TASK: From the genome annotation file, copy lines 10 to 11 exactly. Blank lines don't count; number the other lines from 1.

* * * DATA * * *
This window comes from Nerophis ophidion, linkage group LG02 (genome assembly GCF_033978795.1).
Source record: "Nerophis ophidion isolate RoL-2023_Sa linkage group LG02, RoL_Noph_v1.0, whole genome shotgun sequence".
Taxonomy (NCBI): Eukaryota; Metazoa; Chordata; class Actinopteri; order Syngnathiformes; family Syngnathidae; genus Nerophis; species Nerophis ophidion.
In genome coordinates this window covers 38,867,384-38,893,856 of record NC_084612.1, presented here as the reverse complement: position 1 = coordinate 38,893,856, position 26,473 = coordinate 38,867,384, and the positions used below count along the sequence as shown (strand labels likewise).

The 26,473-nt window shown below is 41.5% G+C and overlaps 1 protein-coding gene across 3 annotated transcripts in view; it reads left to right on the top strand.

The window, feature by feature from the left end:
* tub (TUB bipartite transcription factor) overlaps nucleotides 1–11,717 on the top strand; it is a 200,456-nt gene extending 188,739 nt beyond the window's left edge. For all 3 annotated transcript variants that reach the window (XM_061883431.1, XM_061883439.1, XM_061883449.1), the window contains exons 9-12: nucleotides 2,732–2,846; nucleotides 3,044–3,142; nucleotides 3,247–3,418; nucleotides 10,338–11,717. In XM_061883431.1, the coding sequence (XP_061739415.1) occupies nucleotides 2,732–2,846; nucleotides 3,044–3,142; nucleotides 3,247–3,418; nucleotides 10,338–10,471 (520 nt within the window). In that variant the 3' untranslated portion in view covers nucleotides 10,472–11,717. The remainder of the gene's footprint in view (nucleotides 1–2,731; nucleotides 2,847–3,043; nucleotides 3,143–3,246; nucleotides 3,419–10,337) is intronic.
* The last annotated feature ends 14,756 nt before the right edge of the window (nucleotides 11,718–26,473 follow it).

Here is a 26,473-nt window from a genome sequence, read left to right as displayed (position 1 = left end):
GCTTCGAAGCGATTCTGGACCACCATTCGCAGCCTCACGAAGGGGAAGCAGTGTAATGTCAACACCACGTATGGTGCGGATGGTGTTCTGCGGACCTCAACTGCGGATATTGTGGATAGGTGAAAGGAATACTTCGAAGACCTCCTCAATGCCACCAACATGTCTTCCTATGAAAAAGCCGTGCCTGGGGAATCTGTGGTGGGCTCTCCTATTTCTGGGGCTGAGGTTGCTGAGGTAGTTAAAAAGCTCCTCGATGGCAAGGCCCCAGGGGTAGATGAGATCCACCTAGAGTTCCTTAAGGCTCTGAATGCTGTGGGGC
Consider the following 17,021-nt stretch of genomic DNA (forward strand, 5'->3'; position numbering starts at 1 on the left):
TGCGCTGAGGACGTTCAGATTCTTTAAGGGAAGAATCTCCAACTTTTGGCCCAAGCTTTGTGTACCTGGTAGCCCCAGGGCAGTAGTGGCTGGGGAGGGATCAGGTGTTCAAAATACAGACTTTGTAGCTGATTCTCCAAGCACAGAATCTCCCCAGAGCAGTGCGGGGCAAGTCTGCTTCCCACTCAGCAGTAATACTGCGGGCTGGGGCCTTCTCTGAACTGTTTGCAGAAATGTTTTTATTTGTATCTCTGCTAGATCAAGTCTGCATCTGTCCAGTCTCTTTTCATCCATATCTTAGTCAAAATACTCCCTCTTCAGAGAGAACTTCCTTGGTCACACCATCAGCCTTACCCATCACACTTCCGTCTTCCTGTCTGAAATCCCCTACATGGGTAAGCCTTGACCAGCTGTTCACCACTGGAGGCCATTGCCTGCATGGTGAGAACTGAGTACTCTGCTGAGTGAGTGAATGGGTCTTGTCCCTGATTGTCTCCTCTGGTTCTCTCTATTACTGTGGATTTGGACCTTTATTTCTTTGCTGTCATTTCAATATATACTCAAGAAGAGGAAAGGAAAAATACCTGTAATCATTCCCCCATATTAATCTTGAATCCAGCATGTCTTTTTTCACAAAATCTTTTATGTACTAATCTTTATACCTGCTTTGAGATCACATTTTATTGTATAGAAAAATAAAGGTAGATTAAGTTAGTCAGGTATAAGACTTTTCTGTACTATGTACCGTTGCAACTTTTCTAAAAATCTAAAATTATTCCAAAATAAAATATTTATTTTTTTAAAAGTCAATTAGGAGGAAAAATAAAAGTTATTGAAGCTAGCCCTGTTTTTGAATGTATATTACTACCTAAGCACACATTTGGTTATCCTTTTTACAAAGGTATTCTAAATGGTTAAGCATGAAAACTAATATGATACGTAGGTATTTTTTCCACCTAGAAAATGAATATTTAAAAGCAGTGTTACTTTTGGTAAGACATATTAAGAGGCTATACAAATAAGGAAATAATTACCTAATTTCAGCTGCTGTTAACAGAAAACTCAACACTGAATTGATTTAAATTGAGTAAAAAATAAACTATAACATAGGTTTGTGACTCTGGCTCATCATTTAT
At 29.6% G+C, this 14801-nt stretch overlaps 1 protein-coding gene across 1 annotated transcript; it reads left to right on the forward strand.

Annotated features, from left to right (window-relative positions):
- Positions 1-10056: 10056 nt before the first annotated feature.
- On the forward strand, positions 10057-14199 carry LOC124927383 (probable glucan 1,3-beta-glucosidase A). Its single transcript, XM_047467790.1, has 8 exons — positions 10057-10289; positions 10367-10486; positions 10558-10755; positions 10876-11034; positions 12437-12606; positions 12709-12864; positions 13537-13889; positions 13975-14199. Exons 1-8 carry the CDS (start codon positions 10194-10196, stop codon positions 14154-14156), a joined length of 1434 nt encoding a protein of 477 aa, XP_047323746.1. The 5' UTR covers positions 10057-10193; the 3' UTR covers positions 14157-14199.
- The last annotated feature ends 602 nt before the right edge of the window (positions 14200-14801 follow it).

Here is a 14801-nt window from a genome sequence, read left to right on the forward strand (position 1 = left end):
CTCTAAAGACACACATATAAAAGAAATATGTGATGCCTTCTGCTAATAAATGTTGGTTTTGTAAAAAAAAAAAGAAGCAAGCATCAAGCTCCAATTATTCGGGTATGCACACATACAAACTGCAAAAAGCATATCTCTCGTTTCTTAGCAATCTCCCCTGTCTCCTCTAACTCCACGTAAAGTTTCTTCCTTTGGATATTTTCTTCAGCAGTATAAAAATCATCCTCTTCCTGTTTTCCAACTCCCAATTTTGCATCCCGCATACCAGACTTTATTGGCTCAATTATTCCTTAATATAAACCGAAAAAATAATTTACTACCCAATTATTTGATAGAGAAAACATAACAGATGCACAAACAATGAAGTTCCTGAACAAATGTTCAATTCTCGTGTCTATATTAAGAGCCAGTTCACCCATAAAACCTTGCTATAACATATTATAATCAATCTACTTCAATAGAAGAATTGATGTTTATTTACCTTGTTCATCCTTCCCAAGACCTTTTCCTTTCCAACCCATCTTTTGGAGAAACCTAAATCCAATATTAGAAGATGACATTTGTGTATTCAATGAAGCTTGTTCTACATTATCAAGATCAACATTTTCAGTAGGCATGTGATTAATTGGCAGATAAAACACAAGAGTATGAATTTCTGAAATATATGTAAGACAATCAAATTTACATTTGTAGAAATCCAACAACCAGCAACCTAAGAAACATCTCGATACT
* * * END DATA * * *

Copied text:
GCTTCGAAGCGATTCTGGACCACCATTCGCAGCCTCACGAAGGGGAAGCAGTGTAATGTCAACACCACGTATGGTGCGGATGGTGTTCTGCGGACCTCAACTGCGGATATTGTGGATAGGTGAAAGGAATACTTCGAAGACCTCCTCAATGCCACCAACATGTCTTCCTATGAAAAAGCCGTGCCTGGGGAATCTGTGGTGGGCTCTCCTATTTCTGGGGCTGAGGTTGCTGAGGTAGTTAAAAAGCTCCTCGATGGCAAGGCCCCAGGGGTAGATGAGATCCACCTAGAGTTCCTTAAGGCTCTGAATGCTGTGGGGC
Consider the following 17,021-nt stretch of genomic DNA (forward strand, 5'->3'; position numbering starts at 1 on the left):